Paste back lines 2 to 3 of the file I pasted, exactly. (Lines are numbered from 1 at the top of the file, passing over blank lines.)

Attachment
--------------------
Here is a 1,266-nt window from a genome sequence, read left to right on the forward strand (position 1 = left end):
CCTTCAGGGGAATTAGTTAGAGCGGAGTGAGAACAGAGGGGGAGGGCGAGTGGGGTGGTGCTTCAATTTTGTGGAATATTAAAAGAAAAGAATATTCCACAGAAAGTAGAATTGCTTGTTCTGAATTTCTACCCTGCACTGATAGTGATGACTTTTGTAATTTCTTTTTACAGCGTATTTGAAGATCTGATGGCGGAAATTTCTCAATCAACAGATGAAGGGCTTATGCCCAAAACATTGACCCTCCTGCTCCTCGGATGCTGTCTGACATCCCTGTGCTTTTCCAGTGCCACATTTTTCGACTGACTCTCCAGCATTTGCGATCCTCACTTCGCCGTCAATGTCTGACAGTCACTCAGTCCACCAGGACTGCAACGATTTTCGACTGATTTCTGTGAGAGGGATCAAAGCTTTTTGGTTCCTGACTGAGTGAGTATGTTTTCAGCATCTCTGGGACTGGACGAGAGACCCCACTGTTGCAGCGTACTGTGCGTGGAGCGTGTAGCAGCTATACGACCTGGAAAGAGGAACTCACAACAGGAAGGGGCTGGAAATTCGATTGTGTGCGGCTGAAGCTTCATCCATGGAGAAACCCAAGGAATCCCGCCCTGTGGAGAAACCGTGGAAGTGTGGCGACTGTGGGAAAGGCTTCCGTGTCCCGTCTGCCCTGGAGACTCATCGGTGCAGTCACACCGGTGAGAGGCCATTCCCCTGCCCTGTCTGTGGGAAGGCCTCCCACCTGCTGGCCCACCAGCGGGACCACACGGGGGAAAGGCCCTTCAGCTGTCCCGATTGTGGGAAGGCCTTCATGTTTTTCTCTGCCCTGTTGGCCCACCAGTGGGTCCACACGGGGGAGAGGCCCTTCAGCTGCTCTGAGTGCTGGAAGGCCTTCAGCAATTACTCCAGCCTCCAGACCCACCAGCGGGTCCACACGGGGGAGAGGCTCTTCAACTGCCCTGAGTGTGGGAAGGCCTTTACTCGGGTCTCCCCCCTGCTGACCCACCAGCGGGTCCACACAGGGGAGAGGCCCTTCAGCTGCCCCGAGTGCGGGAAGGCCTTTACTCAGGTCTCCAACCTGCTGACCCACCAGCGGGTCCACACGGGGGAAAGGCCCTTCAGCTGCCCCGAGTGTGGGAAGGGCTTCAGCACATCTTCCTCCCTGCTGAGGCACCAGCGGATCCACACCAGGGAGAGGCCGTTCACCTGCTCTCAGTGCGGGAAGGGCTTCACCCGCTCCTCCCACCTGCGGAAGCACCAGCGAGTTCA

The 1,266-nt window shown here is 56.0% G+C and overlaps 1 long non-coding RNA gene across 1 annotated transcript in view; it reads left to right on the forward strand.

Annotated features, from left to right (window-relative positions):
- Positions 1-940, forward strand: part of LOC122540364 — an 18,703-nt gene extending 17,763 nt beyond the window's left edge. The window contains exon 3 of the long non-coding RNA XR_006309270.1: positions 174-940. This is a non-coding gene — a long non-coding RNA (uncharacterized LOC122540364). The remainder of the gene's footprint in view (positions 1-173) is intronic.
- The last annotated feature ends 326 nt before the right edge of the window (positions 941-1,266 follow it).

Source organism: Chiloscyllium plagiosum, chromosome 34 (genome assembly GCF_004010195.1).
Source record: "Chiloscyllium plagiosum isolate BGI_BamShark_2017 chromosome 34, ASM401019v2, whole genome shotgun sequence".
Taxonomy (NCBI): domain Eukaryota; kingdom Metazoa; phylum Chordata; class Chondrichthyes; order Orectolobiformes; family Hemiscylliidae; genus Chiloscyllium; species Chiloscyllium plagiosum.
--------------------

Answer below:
CCTTCAGGGGAATTAGTTAGAGCGGAGTGAGAACAGAGGGGGAGGGCGAGTGGGGTGGTGCTTCAATTTTGTGGAATATTAAAAGAAAAGAATATTCCACAGAAAGTAGAATTGCTTGTTCTGAATTTCTACCCTGCACTGATAGTGATGACTTTTGTAATTTCTTTTTACAGCGTATTTGAAGATCTGATGGCGGAAATTTCTCAATCAACAGATGAAGGGCTTATGCCCAAAACATTGACCCTCCTGCTCCTCGGATGCTGTCTGACATCCCTGTGCTTTTCCAGTGCCACATTTTTCGACTGACTCTCCAGCATTTGCGATCCTCACTTCGCCGTCAATGTCTGACAGTCACTCAGTCCACCAGGACTGCAACGATTTTCGACTGATTTCTGTGAGAGGGATCAAAGCTTTTTGGTTCCTGACTGAGTGAGTATGTTTTCAGCATCTCTGGGACTGGACGAGAGACCCCACTGTTGCAGCGTACTGTGCGTGGAGCGTGTAGCAGCTATACGACCTGGAAAGAGGAACTCACAACAGGAAGGGGCTGGAAATTCGATTGTGTGCGGCTGAAGCTTCATCCATGGAGAAACCCAAGGAATCCCGCCCTGTGGAGAAACCGTGGAAGTGTGGCGACTGTGGGAAAGGCTTCCGTGTCCCGTCTGCCCTGGAGACTCATCGGTGCAGTCACACCGGTGAGAGGCCATTCCCCTGCCCTGTCTGTGGGAAGGCCTCCCACCTGCTGGCCCACCAGCGGGACCACACGGGGGAAAGGCCCTTCAGCTGTCCCGATTGTGGGAAGGCCTTCATGTTTTTCTCTGCCCTGTTGGCCCACCAGTGGGTCCACACGGGGGAGAGGCCCTTCAGCTGCTCTGAGTGCTGGAAGGCCTTCAGCAATTACTCCAGCCTCCAGACCCACCAGCGGGTCCACACGGGGGAGAGGCTCTTCAACTGCCCTGAGTGTGGGAAGGCCTTTACTCGGGTCTCCCCCCTGCTGACCCACCAGCGGGTCCACACAGGGGAGAGGCCCTTCAGCTGCCCCGAGTGCGGGAAGGCCTTTACTCAGGTCTCCAACCTGCTGACCCACCAGCGGGTCCACACGGGGGAAAGGCCCTTCAGCTGCCCCGAGTGTGGGAAGGGCTTCAGCACATCTTCCTCCCTGCTGAGGCACCAGCGGATCCACACCAGGGAGAGGCCGTTCACCTGCTCTCAGTGCGGGAAGGGCTTCACCCGCTCCTCCCACCTGCGGAAGCACCAGCGAGTTCA

The 1,266-nt window shown here is 56.0% G+C and overlaps 1 long non-coding RNA gene across 1 annotated transcript in view; it reads left to right on the forward strand.